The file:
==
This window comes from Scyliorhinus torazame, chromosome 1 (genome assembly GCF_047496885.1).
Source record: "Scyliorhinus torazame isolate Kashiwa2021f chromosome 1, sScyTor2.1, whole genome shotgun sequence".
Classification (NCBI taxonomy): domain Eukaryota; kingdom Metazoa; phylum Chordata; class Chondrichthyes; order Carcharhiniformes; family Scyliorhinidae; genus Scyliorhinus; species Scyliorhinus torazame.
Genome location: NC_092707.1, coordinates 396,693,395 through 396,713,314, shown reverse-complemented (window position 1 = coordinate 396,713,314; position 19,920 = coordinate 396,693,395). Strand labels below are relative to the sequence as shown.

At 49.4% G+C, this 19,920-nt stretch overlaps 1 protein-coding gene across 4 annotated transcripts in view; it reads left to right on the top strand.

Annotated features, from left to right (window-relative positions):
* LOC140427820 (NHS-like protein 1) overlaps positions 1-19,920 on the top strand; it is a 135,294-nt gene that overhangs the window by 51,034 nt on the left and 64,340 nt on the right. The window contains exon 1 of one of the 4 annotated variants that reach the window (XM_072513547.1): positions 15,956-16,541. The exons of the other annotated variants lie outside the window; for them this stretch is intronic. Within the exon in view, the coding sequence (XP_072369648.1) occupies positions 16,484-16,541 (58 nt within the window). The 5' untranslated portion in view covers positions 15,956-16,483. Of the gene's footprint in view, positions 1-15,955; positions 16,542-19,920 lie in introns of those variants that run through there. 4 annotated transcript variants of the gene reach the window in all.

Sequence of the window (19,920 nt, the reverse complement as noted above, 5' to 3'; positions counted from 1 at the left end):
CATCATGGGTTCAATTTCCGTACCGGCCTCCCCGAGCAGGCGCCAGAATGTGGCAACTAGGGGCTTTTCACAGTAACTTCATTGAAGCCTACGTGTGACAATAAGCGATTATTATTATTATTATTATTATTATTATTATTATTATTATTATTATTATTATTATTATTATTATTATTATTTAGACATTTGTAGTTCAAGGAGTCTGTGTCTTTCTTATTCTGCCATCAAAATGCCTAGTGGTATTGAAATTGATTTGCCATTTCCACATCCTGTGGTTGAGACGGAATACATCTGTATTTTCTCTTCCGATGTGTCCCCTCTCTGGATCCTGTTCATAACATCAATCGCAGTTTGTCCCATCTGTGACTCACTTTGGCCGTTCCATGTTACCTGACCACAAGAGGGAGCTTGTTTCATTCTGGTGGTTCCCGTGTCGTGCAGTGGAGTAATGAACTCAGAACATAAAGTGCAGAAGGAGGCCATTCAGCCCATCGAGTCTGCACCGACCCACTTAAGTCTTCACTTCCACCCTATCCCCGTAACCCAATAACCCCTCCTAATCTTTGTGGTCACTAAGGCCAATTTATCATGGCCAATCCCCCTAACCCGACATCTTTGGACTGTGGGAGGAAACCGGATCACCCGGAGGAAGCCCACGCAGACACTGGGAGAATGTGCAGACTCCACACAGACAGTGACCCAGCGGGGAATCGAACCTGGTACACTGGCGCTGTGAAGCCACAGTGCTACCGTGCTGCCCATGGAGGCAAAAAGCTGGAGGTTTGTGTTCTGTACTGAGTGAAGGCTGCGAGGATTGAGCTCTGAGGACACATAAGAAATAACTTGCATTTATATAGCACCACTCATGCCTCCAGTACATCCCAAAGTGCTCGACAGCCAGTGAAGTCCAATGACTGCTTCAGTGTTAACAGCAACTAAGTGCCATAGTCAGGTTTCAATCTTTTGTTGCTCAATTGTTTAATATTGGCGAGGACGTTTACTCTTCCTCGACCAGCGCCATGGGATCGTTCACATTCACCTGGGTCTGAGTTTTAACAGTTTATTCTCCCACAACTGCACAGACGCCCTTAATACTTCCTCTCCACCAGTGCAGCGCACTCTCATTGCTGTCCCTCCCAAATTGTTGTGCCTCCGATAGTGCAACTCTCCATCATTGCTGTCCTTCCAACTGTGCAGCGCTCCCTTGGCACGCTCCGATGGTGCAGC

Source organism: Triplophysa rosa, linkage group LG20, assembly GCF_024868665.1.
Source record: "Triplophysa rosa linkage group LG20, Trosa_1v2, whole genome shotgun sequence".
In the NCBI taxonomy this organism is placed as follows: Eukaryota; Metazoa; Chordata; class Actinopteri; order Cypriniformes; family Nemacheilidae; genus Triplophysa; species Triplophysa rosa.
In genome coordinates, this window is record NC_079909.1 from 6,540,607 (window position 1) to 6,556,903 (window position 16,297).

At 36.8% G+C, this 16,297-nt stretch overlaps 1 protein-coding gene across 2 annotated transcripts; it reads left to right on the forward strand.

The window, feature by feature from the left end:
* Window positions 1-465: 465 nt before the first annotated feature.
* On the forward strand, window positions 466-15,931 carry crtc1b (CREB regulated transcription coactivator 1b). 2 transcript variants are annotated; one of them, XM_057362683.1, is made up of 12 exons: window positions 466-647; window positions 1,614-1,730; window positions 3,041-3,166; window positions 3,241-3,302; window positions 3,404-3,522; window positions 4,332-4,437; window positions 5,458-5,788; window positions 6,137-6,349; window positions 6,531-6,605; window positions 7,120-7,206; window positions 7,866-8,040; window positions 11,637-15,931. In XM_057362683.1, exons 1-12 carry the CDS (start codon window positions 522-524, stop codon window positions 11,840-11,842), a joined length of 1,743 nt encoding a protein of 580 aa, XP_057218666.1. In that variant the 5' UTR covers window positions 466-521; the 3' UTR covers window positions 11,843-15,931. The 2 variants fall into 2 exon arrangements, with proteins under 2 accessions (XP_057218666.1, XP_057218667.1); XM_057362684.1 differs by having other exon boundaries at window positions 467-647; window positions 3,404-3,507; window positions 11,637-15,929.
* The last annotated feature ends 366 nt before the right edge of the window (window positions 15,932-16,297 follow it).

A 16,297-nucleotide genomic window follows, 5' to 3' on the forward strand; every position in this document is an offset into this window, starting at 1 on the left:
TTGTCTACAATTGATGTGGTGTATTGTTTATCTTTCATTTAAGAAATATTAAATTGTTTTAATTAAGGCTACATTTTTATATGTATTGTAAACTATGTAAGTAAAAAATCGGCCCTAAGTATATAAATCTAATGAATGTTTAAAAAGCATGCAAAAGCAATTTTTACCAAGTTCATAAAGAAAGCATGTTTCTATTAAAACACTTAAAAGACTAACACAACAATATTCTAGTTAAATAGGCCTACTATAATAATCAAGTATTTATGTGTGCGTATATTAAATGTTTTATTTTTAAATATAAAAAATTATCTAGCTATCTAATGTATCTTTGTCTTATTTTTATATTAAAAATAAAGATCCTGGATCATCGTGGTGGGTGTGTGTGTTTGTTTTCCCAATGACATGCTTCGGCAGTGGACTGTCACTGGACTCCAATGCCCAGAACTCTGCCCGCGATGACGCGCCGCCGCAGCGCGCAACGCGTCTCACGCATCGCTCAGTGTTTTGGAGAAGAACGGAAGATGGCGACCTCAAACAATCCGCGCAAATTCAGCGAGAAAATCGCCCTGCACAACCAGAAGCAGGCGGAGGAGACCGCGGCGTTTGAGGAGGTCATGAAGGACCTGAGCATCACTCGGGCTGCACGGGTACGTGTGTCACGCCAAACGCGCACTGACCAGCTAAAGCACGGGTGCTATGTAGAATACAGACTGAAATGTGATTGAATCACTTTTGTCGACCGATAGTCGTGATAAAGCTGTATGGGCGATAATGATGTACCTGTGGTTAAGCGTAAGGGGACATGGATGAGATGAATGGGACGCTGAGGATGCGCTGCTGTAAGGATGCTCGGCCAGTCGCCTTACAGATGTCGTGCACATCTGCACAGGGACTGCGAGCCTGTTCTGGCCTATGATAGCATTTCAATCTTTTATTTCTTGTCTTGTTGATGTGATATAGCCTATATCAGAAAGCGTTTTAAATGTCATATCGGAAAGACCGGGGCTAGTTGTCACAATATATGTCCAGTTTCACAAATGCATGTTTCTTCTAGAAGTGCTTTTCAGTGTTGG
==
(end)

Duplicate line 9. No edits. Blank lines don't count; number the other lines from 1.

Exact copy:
CATCATGGGTTCAATTTCCGTACCGGCCTCCCCGAGCAGGCGCCAGAATGTGGCAACTAGGGGCTTTTCACAGTAACTTCATTGAAGCCTACGTGTGACAATAAGCGATTATTATTATTATTATTATTATTATTATTATTATTATTATTATTATTATTATTATTATTATTATTATTATTTAGACATTTGTAGTTCAAGGAGTCTGTGTCTTTCTTATTCTGCCATCAAAATGCCTAGTGGTATTGAAATTGATTTGCCATTTCCACATCCTGTGGTTGAGACGGAATACATCTGTATTTTCTCTTCCGATGTGTCCCCTCTCTGGATCCTGTTCATAACATCAATCGCAGTTTGTCCCATCTGTGACTCACTTTGGCCGTTCCATGTTACCTGACCACAAGAGGGAGCTTGTTTCATTCTGGTGGTTCCCGTGTCGTGCAGTGGAGTAATGAACTCAGAACATAAAGTGCAGAAGGAGGCCATTCAGCCCATCGAGTCTGCACCGACCCACTTAAGTCTTCACTTCCACCCTATCCCCGTAACCCAATAACCCCTCCTAATCTTTGTGGTCACTAAGGCCAATTTATCATGGCCAATCCCCCTAACCCGACATCTTTGGACTGTGGGAGGAAACCGGATCACCCGGAGGAAGCCCACGCAGACACTGGGAGAATGTGCAGACTCCACACAGACAGTGACCCAGCGGGGAATCGAACCTGGTACACTGGCGCTGTGAAGCCACAGTGCTACCGTGCTGCCCATGGAGGCAAAAAGCTGGAGGTTTGTGTTCTGTACTGAGTGAAGGCTGCGAGGATTGAGCTCTGAGGACACATAAGAAATAACTTGCATTTATATAGCACCACTCATGCCTCCAGTACATCCCAAAGTGCTCGACAGCCAGTGAAGTCCAATGACTGCTTCAGTGTTAACAGCAACTAAGTGCCATAGTCAGGTTTCAATCTTTTGTTGCTCAATTGTTTAATATTGGCGAGGACGTTTACTCTTCCTCGACCAGCGCCATGGGATCGTTCACATTCACCTGGGTCTGAGTTTTAACAGTTTATTCTCCCACAACTGCACAGACGCCCTTAATACTTCCTCTCCACCAGTGCAGCGCACTCTCATTGCTGTCCCTCCCAAATTGTTGTGCCTCCGATAGTGCAACTCTCCATCATTGCTGTCCTTCCAACTGTGCAGCGCTCCCTTGGCACGCTCCGATGGTGCAGC